For Sarah Moore, the Hussey-Mayfield Memorial Public Library position seemed to be an excellent fit.
Moore will begin her position as the library’s executive director Feb. 19. She replaces Kelly Fann, who stepped down in September to focus on a family health issue. Moore, who has more than 15 years of library experience, was unanimously selected by the Library Board of Trustees during a special meeting Jan. 23.
“The Zionsville area looks very attractive to me,” said Moore, who plans to live in Zionsville. “I looked around on the Zionsville website and on the library website and it looked like a thriving community with good access to outdoor space and also a city nearby. I liked the look of the town and the library seemed like it had a lot going on. It seemed like somewhere I would fit in very well. It’s also a challenge for me. It’s a step up (size-wise) from what I’ve been doing, and I’m interested in that opportunity.”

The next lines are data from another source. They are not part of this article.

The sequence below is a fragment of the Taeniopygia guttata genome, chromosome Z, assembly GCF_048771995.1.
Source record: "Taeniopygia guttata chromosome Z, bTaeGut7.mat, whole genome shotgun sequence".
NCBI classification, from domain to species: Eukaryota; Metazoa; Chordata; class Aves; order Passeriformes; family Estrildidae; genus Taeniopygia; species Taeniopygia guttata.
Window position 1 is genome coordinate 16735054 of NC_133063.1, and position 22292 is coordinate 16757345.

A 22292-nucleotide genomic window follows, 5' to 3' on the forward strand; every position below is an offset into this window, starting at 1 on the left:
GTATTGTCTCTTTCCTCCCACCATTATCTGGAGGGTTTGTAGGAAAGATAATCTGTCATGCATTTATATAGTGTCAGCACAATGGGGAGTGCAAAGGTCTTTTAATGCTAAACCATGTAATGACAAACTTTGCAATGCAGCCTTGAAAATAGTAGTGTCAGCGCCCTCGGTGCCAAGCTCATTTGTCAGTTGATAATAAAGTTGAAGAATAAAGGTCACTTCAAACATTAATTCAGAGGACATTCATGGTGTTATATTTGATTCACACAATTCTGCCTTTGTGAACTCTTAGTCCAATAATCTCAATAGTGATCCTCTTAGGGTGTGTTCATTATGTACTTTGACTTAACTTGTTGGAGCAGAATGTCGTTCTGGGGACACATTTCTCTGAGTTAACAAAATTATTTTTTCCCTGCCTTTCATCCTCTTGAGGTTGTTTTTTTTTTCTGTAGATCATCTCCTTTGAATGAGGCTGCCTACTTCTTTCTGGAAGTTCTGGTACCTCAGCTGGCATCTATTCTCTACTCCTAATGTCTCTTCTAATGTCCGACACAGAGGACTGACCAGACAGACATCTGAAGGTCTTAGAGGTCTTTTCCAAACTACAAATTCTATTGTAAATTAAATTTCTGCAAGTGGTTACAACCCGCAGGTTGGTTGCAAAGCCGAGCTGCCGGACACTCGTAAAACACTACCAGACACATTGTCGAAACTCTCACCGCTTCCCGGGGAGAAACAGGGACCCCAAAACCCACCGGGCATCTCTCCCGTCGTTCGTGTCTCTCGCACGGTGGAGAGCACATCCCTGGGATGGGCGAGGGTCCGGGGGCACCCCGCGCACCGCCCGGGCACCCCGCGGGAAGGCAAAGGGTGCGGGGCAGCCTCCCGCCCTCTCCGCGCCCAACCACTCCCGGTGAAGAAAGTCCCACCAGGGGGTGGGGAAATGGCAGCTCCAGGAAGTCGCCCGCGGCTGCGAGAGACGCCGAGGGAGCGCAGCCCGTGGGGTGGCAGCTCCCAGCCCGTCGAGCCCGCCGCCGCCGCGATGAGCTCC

Another factor was her interaction with the staff.
“They all seemed really welcoming and a group of people I was really looking forward to working with. The first thing is for me to get to know the community, get out and be involved in things and get to know different people in different organizations,” she said. “One thing I’m considering looking into that was in their strategic plan was WiFi hot spot lending (devices you can check out). I think that would be a great service for the area, and it’s been very popular at other libraries.”
Moore has spent 7 1/2 years as director of Richwood-North Union Public Library in Richwood, Ohio, where she focused on fostering significant community relationships.
“She has a demonstrated record of leadership and strategic vision,” Hussey-Mayfield Library Board President Sandy Sifferlen said.
After earning her undergraduate degree at Ohio State, Moore, from Wheelersburg, Ohio, earned her master’s degree in Library Science at Indiana University.
“It seems to have a lot of community support, that’s something I’m really looking forward to,” Moore said of Hussey-Mayfield. “When I looked at the program attendance, there were a lot of people coming in and making use out of the library. It seemed like it was a place people really valued in the community.”